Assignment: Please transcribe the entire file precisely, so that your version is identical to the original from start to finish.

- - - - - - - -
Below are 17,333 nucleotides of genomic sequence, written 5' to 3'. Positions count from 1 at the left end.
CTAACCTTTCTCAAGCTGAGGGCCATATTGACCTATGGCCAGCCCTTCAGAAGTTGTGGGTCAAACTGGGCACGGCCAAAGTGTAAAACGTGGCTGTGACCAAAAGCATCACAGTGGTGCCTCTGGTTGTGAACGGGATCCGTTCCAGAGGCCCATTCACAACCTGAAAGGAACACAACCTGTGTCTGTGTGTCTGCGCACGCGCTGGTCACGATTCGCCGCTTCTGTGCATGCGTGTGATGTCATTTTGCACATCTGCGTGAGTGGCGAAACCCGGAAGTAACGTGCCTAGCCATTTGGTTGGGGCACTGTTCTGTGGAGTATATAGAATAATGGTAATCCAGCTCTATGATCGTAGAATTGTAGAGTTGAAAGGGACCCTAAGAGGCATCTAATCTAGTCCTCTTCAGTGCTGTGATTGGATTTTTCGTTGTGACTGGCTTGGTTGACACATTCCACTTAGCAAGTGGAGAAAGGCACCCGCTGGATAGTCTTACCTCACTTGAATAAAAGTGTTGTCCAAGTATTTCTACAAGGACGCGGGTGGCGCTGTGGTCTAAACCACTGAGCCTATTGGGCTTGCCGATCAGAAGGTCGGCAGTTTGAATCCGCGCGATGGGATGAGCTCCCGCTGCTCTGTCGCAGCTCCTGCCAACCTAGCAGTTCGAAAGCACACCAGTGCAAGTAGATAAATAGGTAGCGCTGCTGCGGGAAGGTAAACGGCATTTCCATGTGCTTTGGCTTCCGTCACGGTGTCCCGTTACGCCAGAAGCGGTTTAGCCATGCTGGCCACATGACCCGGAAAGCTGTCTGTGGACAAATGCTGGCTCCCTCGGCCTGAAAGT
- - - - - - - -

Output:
Below are 17,333 nucleotides of genomic sequence, written 5' to 3'. Positions count from 1 at the left end.
CTAACCTTTCTCAAGCTGAGGGCCATATTGACCTATGGCCAGCCCTTCAGAAGTTGTGGGTCAAACTGGGCACGGCCAAAGTGTAAAACGTGGCTGTGACCAAAAGCATCACAGTGGTGCCTCTGGTTGTGAACGGGATCCGTTCCAGAGGCCCATTCACAACCTGAAAGGAACACAACCTGTGTCTGTGTGTCTGCGCACGCGCTGGTCACGATTCGCCGCTTCTGTGCATGCGTGTGATGTCATTTTGCACATCTGCGTGAGTGGCGAAACCCGGAAGTAACGTGCCTAGCCATTTGGTTGGGGCACTGTTCTGTGGAGTATATAGAATAATGGTAATCCAGCTCTATGATCGTAGAATTGTAGAGTTGAAAGGGACCCTAAGAGGCATCTAATCTAGTCCTCTTCAGTGCTGTGATTGGATTTTTCGTTGTGACTGGCTTGGTTGACACATTCCACTTAGCAAGTGGAGAAAGGCACCCGCTGGATAGTCTTACCTCACTTGAATAAAAGTGTTGTCCAAGTATTTCTACAAGGACGCGGGTGGCGCTGTGGTCTAAACCACTGAGCCTATTGGGCTTGCCGATCAGAAGGTCGGCAGTTTGAATCCGCGCGATGGGATGAGCTCCCGCTGCTCTGTCGCAGCTCCTGCCAACCTAGCAGTTCGAAAGCACACCAGTGCAAGTAGATAAATAGGTAGCGCTGCTGCGGGAAGGTAAACGGCATTTCCATGTGCTTTGGCTTCCGTCACGGTGTCCCGTTACGCCAGAAGCGGTTTAGCCATGCTGGCCACATGACCCGGAAAGCTGTCTGTGGACAAATGCTGGCTCCCTCGGCCTGAAAGT